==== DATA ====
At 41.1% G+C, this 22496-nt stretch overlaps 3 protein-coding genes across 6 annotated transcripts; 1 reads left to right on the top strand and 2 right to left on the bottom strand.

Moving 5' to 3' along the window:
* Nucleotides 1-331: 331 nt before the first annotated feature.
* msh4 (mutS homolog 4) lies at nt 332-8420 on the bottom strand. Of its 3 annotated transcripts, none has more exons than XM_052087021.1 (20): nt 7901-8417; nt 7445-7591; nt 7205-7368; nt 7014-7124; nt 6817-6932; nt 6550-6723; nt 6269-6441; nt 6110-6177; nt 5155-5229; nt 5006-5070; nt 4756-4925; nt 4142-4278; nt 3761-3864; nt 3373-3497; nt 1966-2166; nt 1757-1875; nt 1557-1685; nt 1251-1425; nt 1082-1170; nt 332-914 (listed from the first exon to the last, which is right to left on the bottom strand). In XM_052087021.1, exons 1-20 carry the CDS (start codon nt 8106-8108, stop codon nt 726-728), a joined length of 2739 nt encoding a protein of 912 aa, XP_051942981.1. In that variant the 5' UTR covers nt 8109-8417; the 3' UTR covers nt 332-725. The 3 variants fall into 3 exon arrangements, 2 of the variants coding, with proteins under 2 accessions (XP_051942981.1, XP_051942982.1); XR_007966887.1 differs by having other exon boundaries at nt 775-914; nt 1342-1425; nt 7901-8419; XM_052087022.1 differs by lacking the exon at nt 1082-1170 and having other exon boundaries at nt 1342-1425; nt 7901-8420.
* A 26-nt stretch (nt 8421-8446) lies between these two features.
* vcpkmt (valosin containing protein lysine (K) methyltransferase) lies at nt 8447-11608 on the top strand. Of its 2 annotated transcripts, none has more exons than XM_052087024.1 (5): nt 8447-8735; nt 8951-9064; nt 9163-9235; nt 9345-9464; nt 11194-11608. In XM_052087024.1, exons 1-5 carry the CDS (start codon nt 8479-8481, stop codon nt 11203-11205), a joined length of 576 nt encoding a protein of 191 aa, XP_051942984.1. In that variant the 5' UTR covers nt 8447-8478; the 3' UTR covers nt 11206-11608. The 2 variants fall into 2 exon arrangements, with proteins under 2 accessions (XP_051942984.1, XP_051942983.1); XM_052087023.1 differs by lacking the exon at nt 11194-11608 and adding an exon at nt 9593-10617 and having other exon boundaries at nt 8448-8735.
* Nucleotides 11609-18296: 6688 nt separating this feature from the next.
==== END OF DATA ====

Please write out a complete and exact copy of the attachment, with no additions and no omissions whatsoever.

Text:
At 41.1% G+C, this 22496-nt stretch overlaps 3 protein-coding genes across 6 annotated transcripts; 1 reads left to right on the top strand and 2 right to left on the bottom strand.

Moving 5' to 3' along the window:
* Nucleotides 1-331: 331 nt before the first annotated feature.
* msh4 (mutS homolog 4) lies at nt 332-8420 on the bottom strand. Of its 3 annotated transcripts, none has more exons than XM_052087021.1 (20): nt 7901-8417; nt 7445-7591; nt 7205-7368; nt 7014-7124; nt 6817-6932; nt 6550-6723; nt 6269-6441; nt 6110-6177; nt 5155-5229; nt 5006-5070; nt 4756-4925; nt 4142-4278; nt 3761-3864; nt 3373-3497; nt 1966-2166; nt 1757-1875; nt 1557-1685; nt 1251-1425; nt 1082-1170; nt 332-914 (listed from the first exon to the last, which is right to left on the bottom strand). In XM_052087021.1, exons 1-20 carry the CDS (start codon nt 8106-8108, stop codon nt 726-728), a joined length of 2739 nt encoding a protein of 912 aa, XP_051942981.1. In that variant the 5' UTR covers nt 8109-8417; the 3' UTR covers nt 332-725. The 3 variants fall into 3 exon arrangements, 2 of the variants coding, with proteins under 2 accessions (XP_051942981.1, XP_051942982.1); XR_007966887.1 differs by having other exon boundaries at nt 775-914; nt 1342-1425; nt 7901-8419; XM_052087022.1 differs by lacking the exon at nt 1082-1170 and having other exon boundaries at nt 1342-1425; nt 7901-8420.
* A 26-nt stretch (nt 8421-8446) lies between these two features.
* vcpkmt (valosin containing protein lysine (K) methyltransferase) lies at nt 8447-11608 on the top strand. Of its 2 annotated transcripts, none has more exons than XM_052087024.1 (5): nt 8447-8735; nt 8951-9064; nt 9163-9235; nt 9345-9464; nt 11194-11608. In XM_052087024.1, exons 1-5 carry the CDS (start codon nt 8479-8481, stop codon nt 11203-11205), a joined length of 576 nt encoding a protein of 191 aa, XP_051942984.1. In that variant the 5' UTR covers nt 8447-8478; the 3' UTR covers nt 11206-11608. The 2 variants fall into 2 exon arrangements, with proteins under 2 accessions (XP_051942984.1, XP_051942983.1); XM_052087023.1 differs by lacking the exon at nt 11194-11608 and adding an exon at nt 9593-10617 and having other exon boundaries at nt 8448-8735.
* Nucleotides 11609-18296: 6688 nt separating this feature from the next.